2) Age is an important factor that was not adequately addressed. For example, if there were hearing changes with age (as might be expected in children with early onset mild-moderate hearing loss) these hearing changes could explain your findings. A clearer examining of how BEPTA shifts with age would be useful, but more helpful would be (a) plotting audiograms for each group and (b) considering information not contained in the BEPTA. Relatedly, what looks like rather parallel performance for the MMHL and NH groups in Figure 3 seems to contradict the idea that effects might be age-dependent. These are some specific examples of a broader need for more clarity on age effects and how these can be accounted for in the results and interpretation.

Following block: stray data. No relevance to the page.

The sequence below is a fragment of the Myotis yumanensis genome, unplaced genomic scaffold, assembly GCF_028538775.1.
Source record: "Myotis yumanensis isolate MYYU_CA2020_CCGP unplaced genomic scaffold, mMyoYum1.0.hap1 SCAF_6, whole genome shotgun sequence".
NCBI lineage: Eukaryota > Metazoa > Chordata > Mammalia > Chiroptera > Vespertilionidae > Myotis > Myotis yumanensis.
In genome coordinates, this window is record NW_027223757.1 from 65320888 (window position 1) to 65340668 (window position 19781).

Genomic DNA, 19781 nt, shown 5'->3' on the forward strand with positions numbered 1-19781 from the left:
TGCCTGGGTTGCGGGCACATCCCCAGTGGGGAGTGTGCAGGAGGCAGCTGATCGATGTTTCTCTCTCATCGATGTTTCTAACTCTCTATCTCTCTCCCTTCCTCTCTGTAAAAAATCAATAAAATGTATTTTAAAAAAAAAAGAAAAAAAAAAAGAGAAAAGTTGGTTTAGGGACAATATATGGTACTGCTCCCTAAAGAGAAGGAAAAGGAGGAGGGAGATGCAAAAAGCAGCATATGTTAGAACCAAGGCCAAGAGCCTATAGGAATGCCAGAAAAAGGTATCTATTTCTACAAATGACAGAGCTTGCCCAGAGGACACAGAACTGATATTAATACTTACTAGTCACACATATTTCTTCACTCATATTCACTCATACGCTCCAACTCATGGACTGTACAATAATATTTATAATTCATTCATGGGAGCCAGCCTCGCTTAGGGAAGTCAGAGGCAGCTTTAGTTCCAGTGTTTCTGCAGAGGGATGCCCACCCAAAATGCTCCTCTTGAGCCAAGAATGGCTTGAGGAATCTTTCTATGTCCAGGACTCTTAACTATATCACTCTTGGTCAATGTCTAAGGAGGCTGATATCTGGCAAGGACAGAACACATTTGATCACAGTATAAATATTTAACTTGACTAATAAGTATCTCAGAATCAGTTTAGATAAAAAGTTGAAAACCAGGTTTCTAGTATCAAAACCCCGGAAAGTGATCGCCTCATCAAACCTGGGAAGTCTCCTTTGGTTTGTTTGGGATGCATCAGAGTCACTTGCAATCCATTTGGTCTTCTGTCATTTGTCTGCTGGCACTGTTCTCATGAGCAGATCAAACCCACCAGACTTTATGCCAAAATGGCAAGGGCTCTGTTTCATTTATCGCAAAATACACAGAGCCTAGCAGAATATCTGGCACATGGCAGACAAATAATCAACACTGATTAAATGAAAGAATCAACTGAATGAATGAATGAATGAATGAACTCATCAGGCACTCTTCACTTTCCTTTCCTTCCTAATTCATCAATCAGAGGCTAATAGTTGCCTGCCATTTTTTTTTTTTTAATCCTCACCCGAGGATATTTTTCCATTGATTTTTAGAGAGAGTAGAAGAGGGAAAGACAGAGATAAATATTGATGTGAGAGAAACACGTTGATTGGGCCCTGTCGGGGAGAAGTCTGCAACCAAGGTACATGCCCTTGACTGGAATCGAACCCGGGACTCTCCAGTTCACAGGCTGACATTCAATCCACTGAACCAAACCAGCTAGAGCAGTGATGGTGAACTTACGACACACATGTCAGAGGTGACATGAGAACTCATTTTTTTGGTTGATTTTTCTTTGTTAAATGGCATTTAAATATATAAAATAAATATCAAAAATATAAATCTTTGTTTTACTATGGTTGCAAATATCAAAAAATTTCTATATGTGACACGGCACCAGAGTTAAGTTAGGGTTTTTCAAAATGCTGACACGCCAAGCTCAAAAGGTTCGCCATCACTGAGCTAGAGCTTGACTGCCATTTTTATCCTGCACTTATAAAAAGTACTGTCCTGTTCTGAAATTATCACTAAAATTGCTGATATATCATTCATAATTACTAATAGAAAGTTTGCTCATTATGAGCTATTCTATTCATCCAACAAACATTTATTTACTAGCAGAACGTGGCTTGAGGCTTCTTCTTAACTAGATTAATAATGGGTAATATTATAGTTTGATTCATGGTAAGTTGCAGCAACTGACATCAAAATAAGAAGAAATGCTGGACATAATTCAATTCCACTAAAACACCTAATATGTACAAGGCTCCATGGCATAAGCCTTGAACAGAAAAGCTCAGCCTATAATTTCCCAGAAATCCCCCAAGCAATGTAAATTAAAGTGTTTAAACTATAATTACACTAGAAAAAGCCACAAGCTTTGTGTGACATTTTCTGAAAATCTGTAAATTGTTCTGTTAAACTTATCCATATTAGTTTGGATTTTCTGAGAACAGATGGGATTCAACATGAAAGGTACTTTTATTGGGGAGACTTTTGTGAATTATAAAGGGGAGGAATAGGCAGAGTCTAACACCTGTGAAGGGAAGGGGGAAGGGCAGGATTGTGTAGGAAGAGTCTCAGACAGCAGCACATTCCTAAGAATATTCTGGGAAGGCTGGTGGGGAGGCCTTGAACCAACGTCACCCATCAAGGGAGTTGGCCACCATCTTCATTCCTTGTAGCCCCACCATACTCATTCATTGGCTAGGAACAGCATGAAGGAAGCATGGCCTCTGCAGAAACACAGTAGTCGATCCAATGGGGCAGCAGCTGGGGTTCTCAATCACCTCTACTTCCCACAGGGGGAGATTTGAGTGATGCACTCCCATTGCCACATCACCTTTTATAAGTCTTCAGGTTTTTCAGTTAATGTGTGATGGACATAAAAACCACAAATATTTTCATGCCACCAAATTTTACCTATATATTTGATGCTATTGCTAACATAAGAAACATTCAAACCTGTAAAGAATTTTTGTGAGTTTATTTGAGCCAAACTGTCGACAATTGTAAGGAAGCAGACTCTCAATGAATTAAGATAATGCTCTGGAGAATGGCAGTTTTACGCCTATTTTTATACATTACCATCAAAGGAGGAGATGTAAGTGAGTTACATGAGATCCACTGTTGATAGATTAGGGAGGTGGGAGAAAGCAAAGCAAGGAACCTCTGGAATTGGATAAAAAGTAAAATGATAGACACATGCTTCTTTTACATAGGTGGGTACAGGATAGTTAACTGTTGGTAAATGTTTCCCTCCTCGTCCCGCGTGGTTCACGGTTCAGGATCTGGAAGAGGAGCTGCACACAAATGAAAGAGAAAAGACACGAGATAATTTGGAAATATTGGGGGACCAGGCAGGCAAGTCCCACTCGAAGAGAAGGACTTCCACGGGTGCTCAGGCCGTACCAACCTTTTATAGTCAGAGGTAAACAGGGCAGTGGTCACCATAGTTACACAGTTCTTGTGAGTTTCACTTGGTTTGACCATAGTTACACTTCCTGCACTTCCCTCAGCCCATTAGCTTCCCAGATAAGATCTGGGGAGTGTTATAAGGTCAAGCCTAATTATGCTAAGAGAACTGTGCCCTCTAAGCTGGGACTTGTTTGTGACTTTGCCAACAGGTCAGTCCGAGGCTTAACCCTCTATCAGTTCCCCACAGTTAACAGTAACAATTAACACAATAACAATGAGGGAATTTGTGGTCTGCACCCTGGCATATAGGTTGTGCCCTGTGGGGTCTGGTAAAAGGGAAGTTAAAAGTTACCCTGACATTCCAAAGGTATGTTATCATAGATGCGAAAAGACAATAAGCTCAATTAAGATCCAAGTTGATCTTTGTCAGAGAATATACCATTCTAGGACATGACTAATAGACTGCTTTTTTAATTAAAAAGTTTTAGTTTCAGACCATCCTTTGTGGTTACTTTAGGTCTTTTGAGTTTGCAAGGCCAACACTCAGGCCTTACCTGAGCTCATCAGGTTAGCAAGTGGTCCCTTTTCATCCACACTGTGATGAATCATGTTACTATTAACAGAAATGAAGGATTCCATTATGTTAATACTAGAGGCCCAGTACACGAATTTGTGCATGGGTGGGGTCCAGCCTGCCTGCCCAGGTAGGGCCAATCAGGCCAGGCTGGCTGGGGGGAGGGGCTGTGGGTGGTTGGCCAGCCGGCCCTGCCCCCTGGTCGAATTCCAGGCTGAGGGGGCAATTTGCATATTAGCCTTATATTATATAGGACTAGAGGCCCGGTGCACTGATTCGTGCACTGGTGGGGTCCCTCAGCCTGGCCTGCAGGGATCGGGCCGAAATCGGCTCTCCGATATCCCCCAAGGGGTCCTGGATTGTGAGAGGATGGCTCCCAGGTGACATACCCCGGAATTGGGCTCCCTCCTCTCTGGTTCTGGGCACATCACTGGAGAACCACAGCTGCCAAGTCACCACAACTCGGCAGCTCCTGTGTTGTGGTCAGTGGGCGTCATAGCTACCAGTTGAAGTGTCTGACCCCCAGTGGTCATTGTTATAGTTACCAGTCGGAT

3) The role of hearing aids needs to be better addressed in interpretation of the results, above the potential contribution to presentation level (point 1). For example, what was the duration of hearing aid use? And how consistently did they use their hearing aids? There is evidence that adolescents tend not to use their hearing aids (e.g., Scherer, 1996), while in children up to age 7, increasing age predicts more consistent hearing aid use (Walker et al., 2013). It is therefore possible that the consistency of treatment that is being received for their hearing loss is also a defining difference between the two age bands in both the cross-sectional and the longitudinal components of this study.